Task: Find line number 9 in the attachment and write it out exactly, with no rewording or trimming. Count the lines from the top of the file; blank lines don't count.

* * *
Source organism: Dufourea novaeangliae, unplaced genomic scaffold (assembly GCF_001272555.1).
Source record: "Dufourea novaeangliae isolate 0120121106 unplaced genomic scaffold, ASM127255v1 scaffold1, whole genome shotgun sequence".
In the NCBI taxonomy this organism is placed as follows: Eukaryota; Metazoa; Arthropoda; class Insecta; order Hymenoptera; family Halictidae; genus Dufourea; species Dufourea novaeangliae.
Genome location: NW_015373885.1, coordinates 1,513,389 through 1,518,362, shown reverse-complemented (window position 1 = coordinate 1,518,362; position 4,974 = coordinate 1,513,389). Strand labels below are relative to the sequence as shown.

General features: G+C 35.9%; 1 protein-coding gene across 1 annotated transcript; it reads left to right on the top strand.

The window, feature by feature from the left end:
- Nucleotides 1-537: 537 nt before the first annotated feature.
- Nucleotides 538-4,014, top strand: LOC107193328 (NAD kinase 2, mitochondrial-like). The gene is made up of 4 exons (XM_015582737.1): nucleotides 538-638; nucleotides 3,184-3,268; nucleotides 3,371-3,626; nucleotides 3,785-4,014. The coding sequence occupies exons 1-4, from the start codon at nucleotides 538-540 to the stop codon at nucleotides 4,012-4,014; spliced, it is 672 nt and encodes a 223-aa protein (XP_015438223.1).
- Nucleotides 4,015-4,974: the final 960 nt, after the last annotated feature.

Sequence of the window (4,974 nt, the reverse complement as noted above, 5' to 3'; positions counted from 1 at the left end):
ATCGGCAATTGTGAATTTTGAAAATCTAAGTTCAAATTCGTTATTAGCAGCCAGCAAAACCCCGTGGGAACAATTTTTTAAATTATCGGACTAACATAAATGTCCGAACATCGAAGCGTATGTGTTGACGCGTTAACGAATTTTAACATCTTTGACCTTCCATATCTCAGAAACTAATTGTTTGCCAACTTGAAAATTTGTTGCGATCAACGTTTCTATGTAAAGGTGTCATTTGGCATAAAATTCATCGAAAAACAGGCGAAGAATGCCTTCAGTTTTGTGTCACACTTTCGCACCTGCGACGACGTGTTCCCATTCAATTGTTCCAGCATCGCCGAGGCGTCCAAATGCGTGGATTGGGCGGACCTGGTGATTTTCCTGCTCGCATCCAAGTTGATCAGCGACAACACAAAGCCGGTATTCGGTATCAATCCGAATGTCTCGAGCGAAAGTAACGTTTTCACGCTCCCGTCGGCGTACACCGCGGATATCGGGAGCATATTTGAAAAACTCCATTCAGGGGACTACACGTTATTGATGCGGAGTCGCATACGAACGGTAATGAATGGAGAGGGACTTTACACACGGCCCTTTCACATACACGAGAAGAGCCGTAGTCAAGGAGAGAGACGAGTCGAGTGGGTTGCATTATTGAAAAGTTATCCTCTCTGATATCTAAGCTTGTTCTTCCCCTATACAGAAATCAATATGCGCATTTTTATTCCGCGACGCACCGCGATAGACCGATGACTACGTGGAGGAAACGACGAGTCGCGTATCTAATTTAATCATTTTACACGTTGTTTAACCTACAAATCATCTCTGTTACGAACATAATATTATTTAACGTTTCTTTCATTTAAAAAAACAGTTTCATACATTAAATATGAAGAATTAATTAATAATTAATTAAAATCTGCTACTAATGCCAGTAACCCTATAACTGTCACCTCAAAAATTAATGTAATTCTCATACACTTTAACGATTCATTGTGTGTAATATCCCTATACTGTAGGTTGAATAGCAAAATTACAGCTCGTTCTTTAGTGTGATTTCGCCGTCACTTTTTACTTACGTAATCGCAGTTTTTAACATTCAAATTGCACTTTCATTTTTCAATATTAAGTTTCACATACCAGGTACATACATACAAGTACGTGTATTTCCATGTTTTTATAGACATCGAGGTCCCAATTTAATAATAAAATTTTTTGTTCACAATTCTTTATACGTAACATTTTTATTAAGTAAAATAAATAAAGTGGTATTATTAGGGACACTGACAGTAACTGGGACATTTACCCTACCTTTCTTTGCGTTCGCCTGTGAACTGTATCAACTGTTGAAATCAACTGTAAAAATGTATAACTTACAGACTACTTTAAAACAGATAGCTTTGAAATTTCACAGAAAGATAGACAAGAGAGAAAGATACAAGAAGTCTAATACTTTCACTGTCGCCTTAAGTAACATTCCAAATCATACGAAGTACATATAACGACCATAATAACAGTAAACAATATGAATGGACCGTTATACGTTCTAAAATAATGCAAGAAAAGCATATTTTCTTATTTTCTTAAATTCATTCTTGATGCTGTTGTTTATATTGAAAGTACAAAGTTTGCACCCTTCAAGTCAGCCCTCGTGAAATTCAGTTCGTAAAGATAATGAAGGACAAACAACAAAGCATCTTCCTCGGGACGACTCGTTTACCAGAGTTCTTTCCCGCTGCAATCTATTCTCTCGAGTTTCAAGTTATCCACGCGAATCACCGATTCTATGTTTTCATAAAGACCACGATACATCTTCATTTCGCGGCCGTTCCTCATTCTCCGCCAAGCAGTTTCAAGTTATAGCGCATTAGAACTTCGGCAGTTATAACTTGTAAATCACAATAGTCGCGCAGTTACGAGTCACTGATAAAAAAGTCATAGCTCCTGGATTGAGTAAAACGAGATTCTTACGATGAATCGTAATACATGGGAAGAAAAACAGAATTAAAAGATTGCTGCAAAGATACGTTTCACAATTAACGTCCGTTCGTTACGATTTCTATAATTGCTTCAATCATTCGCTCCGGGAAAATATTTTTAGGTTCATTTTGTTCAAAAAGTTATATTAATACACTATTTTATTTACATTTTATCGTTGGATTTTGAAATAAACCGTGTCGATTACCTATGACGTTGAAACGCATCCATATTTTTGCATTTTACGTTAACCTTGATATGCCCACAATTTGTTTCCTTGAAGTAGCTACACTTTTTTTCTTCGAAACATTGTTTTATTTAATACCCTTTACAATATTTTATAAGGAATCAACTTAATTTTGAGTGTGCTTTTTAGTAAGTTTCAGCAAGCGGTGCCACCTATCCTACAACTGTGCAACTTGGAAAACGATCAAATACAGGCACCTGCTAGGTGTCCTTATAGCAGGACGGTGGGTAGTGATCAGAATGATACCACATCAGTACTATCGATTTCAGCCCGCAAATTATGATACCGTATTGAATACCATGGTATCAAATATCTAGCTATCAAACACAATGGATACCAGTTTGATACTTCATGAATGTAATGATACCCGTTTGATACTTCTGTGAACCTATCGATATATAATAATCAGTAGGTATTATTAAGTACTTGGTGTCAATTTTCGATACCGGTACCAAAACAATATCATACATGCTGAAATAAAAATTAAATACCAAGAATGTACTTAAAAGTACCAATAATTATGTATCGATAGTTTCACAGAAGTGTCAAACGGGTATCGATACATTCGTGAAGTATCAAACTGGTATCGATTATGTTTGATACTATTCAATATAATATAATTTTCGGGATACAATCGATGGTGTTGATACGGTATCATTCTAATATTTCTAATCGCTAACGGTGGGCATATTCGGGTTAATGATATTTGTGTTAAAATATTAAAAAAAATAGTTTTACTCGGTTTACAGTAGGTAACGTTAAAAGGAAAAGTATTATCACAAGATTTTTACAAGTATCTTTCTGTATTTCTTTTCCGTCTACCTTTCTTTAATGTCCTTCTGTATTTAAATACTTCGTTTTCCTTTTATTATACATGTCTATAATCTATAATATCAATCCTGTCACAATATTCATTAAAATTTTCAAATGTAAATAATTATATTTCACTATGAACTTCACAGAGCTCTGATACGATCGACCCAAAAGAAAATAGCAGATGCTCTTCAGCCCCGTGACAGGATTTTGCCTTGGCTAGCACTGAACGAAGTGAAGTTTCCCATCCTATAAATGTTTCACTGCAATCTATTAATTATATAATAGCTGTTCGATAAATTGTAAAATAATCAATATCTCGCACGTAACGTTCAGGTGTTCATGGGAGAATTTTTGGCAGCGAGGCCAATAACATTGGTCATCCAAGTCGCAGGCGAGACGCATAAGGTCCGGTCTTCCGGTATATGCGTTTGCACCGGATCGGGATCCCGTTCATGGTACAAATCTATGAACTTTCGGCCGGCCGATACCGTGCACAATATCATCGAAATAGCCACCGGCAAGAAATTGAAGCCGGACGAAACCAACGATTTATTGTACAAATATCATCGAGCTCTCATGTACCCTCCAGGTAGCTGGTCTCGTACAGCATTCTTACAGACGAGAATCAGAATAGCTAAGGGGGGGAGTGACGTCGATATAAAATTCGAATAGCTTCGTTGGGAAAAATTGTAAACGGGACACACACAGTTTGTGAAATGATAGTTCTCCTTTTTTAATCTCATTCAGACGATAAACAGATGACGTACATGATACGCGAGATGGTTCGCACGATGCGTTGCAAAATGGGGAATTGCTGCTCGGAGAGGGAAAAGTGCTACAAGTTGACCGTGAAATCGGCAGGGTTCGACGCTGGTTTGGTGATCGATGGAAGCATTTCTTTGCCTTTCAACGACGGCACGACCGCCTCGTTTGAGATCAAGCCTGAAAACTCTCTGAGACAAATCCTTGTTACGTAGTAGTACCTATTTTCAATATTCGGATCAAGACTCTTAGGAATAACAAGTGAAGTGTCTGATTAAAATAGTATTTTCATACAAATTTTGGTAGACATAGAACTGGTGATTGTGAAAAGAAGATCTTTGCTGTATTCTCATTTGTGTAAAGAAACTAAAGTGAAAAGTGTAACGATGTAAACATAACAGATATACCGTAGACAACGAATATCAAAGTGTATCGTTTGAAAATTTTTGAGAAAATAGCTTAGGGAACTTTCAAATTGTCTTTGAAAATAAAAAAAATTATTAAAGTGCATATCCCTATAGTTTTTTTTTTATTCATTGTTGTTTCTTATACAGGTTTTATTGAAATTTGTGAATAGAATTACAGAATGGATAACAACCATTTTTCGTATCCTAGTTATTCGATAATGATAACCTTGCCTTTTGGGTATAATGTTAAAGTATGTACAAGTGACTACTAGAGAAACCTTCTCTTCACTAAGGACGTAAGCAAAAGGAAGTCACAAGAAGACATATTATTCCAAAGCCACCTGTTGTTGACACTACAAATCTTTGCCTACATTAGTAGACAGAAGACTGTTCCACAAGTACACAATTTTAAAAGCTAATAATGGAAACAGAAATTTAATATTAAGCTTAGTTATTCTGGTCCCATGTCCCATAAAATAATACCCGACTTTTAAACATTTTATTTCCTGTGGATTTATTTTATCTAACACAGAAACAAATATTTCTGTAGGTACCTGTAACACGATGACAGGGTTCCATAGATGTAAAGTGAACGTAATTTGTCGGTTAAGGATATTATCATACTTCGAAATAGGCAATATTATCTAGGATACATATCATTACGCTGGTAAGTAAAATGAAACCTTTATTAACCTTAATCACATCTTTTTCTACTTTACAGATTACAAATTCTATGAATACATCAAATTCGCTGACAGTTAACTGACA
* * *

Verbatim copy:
- Nucleotides 4,015-4,974: the final 960 nt, after the last annotated feature.